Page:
why does the cat look like it god blood all over it and wasnt cleaned to well?
Good question. I couldn’t have typed it better myself. As the many sticklers for spelling, punctuation, and grammar who read this site are fond of pointing out.
Perhaps you haven’t been properly introduced to Kitty:
As you have so astutely observed, Kitty appears to god blood all over it, as though it wasnt cleaned to well. We have no idea why this is the case, because Kitty was something of a stray and we know little of its history.
Shortly after The Squirrelly’s second birthday, my cousin K. brought over a box of her old stuffed animals, which had sat in her parent’s garage for years. “Thanks,” we said, “but don’t feel bad if he doesn’t take to any of them. He’s never shown an interest in stuffed animals.” Still, after she opened the box, The Squirrelly obligingly sauntered over to it, folded himself in half, and mooned us as he buried his head and torso in the toys. Duckies and bunnies went flying over his shoulders as he rummaged around.
Then, suddenly, he straightened, holding an toy I’d describe as “looking like something the cat dragged in” if cats made a habit of dragging in cats. Scraggly, lacking a nose, and with inexplicably red-tinged fur, it was the stuffed animal you’d expect to find forlornly standing against the wall after all the others were picked for kick-ball.
“Kitty!!” The Squirrelly announced.
We asked K. how Kitty had come to be in such a sorry state, but she confessed ignorance, admitting that she had never been very fond of the toy and barely remembered it at all. But Kitty and The Squirrelly have been thick as thieves ever since.
How on earth could anyone get attached to such an unattractive specimen, you may wonder. As is usual in these case, it can be summed up in two words: rebound romance.
Kitty fills the void left by The Squirrelly’s One True Love, Mia. Mia was a curly red-headed toddler that attended The Squirrelly’s music class, around the time he was 20 months. While all the other children sat quietly in a circle, listening to the teachers play guitar or sing “Shoo Fly,” Squirrelly and Mia would wile away the hour galumphing around the room like a pack of hyenas, exploring every nook and cranny and upending plastic bins of tambourines.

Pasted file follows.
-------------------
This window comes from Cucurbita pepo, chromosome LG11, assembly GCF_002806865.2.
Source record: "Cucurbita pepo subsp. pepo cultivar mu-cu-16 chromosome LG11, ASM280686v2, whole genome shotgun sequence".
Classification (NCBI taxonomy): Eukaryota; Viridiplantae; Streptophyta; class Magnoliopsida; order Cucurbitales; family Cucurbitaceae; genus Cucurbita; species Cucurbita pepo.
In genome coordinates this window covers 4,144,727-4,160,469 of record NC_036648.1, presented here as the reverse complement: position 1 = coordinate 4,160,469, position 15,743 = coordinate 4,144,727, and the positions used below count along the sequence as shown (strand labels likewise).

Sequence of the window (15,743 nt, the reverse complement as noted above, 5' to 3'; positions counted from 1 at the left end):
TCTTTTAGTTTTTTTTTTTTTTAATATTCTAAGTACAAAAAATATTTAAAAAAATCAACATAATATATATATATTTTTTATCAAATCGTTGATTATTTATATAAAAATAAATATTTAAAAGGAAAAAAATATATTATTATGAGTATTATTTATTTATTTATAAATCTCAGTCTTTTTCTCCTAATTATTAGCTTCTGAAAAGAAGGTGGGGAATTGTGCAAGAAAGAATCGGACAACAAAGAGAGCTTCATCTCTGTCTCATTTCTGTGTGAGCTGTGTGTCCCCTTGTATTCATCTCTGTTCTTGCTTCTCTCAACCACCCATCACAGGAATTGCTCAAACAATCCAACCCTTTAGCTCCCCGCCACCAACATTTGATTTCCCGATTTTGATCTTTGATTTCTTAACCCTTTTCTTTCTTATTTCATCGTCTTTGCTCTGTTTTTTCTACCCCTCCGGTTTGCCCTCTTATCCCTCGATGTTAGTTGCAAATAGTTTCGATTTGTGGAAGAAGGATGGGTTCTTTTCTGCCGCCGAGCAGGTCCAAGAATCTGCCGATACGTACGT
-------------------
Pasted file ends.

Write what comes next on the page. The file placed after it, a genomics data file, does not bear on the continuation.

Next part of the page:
I distinctly remember the moment The Squirrelly fell in love. Each child and each parent had been given a resonator bell — you know, a wooden block with a single xylophone key on top of it? — and a mallet.
The Squirrelly went to town on his bell, walloping it with as much gusto as he could muster, determined to be the loudest in the classroom. Mia, meanwhile, sat across from us, looking serenely from her bell to her mother’s, clearly cooking up a plan. After a few moments she decided upon a course of action. She picked up her bell in one little hand, seized her mother’s bell in the other, held them such that the keys faced each other, and clapped them together like blackboard erasers. The result was cacophony; The Squirrelly immediately stopped what he was doing to watch the spectacle, as pink and red hearts floated out of the top of his head.
Alas, the class ended a few months later, at that was the last we saw of Mia. It was shortly thereafter that The Squirrelly hooked up with Kitty.
We all know that Kitty is just a place holder, until The Squirrelly again meets a woman more adept at making a godawful racket than he. Until that day, though, they are all but inseparable.